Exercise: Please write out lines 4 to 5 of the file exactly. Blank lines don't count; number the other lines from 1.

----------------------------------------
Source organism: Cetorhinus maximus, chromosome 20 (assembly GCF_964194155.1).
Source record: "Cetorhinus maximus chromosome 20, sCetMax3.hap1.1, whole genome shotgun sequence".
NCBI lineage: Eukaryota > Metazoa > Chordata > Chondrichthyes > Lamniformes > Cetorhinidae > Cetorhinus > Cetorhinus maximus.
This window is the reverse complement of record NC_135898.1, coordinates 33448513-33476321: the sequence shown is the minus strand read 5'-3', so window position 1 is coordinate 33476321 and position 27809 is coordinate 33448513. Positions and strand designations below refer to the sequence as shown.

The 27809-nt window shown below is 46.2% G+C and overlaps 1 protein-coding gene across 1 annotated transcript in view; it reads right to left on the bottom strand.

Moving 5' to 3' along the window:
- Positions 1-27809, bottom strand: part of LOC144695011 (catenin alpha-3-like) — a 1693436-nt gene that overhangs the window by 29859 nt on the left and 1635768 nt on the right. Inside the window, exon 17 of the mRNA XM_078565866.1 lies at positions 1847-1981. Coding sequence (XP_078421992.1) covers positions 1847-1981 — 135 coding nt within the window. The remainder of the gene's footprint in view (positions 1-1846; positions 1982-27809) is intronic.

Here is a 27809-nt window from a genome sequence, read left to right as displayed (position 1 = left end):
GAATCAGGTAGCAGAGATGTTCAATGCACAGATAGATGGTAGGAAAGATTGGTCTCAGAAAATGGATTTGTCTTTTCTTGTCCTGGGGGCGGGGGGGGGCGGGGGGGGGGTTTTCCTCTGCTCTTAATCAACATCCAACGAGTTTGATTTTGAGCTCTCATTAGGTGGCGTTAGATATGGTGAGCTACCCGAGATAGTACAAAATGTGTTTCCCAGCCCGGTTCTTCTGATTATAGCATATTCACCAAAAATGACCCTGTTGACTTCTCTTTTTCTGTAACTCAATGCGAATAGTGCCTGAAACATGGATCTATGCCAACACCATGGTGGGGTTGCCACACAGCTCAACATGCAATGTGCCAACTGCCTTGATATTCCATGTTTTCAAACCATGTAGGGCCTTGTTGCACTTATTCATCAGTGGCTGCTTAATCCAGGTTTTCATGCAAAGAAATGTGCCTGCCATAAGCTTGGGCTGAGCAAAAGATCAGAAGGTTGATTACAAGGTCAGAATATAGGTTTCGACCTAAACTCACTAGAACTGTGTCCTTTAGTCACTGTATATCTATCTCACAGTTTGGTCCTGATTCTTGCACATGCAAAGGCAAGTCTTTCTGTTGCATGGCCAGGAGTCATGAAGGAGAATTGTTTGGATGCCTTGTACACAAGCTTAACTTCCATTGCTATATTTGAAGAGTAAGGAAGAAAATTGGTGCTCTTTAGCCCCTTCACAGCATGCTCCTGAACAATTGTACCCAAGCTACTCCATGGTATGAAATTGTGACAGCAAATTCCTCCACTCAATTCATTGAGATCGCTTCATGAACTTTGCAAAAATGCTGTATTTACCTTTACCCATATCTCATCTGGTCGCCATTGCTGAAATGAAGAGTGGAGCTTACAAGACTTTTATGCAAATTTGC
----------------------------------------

This window is the reverse complement of record NC_135898.1, coordinates 33448513-33476321: the sequence shown is the minus strand read 5'-3', so window position 1 is coordinate 33476321 and position 27809 is coordinate 33448513. Positions and strand designations below refer to the sequence as shown.

The 27809-nt window shown below is 46.2% G+C and overlaps 1 protein-coding gene across 1 annotated transcript in view; it reads right to left on the bottom strand.